To find the angle between two vectors (the "difference" of the angles of the two vectors) use @@vector1.diff_angle(vector2)@@

!!!Rotation

diff_angle, rotate

!!Useful Things You Can Do With Vectors

!!!Position of Object

You can use a vector to store the '''position''' of an object in space (2D, 3D, etc.). In this case, the magnitude is the distance from the origin
.
to:
If you take the dot product of two normalized vectors, you can get the angle between the vectors using acos(dotProduct).

If the two vectors are normalized,
the dot product gives the cosine of the angle between the vectors. That's another way to get the angle between the two vectors.
Changed lines 142-149 from:
s.pos = vector(2,3,4) # location of spaceship in 3D space

print mag(s.pos)
# outputs 5.38... (distance of spaceship from origin)

s
.pos = s.pos + vector(2,3,4)

print s.pos
# outputs (4, 6, 8)
print mag(s
.pos) # outputs 10.77..., (spaceship has moved!)
to:
v1 = vector(3,4,5)
v2 = vector(5,6,7)
dotProduct = dot(norm(v1), norm(v2))

print dotProduct
# outputs 0.998... (i.e., the cosine of their angle)

print acos(dotProduct)
# outputs 0.066... (i.e., the angle between the vectors in radians)

print v1
.diff_angle(v2) # outputs 0.066...

print cos(v1.diff_angle(v2
)) # outputs 0.998...
Changed lines 156-159 from:
!!!Velocity of Object

You can use a vector to store the (instantaneous) '''velocity'''
of an object. In this case, the magnitude of the vector is the (instantaneous) '''speed''' of the object. The normal of the vector is the '''direction''' of the object.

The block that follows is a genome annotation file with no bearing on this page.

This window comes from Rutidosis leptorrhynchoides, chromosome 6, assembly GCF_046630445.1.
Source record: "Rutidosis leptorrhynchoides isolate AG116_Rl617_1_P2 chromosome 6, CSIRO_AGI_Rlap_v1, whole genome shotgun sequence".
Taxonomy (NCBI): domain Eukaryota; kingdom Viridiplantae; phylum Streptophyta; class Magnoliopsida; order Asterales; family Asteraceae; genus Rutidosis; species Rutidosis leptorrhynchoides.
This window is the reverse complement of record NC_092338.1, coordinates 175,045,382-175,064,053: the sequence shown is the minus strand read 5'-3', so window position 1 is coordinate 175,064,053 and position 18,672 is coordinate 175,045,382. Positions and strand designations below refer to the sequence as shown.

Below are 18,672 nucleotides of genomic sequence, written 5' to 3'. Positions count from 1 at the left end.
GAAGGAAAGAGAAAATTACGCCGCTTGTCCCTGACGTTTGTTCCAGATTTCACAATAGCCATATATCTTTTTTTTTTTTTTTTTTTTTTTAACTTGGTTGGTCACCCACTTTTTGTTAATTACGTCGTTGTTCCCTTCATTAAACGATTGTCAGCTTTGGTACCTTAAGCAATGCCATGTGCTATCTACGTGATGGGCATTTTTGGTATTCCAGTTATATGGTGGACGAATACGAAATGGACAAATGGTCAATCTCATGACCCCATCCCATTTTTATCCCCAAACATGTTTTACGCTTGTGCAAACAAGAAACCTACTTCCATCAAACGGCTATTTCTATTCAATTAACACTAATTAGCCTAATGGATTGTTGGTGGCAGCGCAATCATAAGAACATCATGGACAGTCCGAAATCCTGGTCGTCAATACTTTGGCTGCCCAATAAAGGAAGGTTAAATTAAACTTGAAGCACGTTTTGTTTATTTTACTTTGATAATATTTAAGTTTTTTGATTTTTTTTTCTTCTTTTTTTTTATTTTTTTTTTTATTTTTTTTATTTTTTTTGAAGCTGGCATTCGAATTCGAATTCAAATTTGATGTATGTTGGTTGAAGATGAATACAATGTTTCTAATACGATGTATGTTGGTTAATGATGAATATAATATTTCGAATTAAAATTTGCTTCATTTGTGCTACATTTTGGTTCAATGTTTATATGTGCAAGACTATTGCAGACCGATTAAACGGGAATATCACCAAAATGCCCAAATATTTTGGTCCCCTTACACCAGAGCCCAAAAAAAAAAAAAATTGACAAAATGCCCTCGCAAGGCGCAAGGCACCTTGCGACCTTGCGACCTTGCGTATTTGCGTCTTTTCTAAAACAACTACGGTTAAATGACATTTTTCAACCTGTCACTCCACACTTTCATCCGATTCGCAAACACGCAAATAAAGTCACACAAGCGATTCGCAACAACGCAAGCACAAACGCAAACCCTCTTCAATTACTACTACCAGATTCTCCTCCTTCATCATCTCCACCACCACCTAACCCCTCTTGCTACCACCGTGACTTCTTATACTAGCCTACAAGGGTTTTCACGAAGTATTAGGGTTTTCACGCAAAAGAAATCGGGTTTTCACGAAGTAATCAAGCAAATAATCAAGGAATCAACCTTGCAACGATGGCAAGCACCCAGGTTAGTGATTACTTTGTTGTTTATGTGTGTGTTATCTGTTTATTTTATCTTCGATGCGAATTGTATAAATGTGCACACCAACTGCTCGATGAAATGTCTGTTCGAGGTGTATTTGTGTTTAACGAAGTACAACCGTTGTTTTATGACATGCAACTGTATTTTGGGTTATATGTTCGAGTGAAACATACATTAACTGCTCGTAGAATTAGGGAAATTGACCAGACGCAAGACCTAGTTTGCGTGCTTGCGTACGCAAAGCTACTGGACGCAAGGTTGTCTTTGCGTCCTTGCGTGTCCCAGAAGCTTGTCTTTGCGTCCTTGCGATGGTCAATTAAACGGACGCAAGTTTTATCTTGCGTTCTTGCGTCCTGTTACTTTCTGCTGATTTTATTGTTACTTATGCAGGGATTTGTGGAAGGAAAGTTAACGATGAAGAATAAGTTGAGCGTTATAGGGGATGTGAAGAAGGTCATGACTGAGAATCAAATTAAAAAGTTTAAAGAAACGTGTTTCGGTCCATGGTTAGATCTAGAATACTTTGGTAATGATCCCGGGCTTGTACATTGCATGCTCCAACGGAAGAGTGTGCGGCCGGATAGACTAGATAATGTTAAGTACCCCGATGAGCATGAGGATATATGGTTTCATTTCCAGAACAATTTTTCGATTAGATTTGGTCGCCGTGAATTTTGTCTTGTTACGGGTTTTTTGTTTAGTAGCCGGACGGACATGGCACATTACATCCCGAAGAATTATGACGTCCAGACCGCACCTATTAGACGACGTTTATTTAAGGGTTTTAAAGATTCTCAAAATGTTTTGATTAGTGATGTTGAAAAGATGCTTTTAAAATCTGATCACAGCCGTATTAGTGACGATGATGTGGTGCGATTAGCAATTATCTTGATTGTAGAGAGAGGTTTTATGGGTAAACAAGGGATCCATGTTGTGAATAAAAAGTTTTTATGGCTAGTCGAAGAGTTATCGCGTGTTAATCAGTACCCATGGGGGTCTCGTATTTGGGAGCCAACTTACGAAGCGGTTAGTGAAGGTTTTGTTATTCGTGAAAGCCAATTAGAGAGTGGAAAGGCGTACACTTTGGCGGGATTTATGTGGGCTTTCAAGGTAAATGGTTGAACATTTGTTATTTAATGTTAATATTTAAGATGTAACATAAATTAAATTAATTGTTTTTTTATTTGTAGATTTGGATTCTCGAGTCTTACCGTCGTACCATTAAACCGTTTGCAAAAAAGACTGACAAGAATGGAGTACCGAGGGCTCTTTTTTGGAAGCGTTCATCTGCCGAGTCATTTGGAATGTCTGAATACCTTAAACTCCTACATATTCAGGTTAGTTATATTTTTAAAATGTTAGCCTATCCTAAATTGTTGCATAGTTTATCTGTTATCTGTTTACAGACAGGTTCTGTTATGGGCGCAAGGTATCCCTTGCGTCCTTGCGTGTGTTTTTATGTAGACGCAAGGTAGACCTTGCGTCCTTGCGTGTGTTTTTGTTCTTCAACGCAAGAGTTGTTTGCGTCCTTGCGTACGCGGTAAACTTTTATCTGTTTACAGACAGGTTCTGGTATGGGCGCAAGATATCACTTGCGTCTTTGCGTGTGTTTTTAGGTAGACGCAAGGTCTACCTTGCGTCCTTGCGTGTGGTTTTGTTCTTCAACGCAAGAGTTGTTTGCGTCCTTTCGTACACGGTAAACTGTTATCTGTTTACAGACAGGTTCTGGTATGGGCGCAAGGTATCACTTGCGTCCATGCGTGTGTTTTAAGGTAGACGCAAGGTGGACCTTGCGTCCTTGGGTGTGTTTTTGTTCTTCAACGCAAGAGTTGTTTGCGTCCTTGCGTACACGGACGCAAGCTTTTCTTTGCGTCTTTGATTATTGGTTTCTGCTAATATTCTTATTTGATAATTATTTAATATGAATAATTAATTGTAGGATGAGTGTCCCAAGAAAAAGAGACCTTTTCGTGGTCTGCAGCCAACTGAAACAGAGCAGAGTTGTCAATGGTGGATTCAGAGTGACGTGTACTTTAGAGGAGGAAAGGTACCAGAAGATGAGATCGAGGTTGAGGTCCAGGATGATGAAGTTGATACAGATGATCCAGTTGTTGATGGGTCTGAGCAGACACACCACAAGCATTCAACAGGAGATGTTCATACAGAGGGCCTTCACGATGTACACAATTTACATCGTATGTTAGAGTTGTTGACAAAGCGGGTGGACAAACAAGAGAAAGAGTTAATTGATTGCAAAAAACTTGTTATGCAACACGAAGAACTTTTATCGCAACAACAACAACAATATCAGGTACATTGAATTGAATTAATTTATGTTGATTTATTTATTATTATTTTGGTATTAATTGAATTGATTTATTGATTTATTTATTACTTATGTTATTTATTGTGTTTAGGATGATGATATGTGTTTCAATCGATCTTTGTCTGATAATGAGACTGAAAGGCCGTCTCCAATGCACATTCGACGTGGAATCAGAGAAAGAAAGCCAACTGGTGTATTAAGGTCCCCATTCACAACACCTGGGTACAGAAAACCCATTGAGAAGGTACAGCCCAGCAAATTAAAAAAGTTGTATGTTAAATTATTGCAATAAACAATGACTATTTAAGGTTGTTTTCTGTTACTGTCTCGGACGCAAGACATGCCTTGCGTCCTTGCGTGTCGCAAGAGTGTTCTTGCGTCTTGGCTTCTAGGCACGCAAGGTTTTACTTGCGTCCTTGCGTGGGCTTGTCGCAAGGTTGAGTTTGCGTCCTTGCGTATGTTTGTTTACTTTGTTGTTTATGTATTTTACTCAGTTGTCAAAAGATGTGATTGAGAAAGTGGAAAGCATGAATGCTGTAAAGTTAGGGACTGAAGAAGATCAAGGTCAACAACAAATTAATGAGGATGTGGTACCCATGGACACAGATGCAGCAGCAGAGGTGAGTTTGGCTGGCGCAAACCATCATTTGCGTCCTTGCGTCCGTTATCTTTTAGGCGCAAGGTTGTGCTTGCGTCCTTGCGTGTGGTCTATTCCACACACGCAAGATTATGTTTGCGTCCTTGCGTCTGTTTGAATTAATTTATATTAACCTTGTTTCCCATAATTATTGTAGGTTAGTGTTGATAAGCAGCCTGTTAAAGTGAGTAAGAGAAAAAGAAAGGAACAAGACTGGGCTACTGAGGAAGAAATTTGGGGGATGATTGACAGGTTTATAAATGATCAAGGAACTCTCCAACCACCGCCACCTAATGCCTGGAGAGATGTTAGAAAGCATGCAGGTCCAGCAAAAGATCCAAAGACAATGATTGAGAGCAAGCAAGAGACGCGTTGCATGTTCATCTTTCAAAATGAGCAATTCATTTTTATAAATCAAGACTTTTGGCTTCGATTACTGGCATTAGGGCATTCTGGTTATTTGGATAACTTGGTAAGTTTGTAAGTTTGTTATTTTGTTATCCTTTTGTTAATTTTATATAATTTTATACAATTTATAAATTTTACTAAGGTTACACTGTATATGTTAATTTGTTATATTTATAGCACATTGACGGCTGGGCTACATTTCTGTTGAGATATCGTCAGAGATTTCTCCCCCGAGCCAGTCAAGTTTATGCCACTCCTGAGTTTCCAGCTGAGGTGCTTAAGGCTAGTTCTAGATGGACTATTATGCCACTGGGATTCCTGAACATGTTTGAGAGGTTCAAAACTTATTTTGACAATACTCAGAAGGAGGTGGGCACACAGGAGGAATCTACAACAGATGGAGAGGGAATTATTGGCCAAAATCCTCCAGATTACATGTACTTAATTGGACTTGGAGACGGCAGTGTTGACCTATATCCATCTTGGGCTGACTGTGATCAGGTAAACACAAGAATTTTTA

to:
A nice property of the dot product is that if you multiply one of the vectors by the cosine of the angle, you get the projection of the other vector onto that vector.
Changed lines 159-175 from:
s.pos = vector(2,3,4) # location of spaceship in 3D space
s
.velocity = vector(-5,2,1) # velocity of spaceship
s.speed = mag(s.velocity) # speed of spaceship (displacement per unit time)
s.direction = norm(s.velocity) # direction of spaceship

print mag(s.pos) # outputs 5.38..., spaceship's distance from origin

s.pos = s.pos + s.speed * s.direction # move spaceship at this speed and direction

print s.pos # outputs (-3, 5, 5)... spaceship has moved!
print mag(s.pos) # outputs 7.68..., spaceship's new distance from origin

# But s.speed * s.direction == s.velocity, since mag(v)*norm(v) == v, thus...
s.pos = s.pos + s.velocity # ... has the same effect

print s.pos # outputs (-8, 7, 6)... spaceship has moved!
print mag(s.pos) # outputs 12.20..., spaceship's new distance from origin
to:
v1 = vector(3,4,5)
v2 = vector(2,0,0)




print dot(norm(v1), norm(v2))
# outputs 0.998... (i.e., the cosine of their angle)

print cos(v1
.diff_angle(v2)) # outputs 0.998
Added lines 170-225:


This may be useful in visualizing data represented by vectors. It may also be used to calculate the area associated with the two vectors.

For applications see http://www.sacredsoftware.net/tutorials/Vectors/Vectors.xhtml

@@cross( vector1, vector2 )@@ calculates the '''cross product''' of two vectors. This is a vector perpendicular to the plane defined by the two vectors, in a direction defined by the right-hand rule: if the fingers of the right hand bend from vector1 toward vector 2, the thumb points in the direction of the cross product. The magnitude of this vector is equal to the product of the magnitudes of vector1 and vector2, times the sine of the angle between the two vectors. This may be useful in visualizing data represented by vectors. It may also be used to calculate the areas and volumes.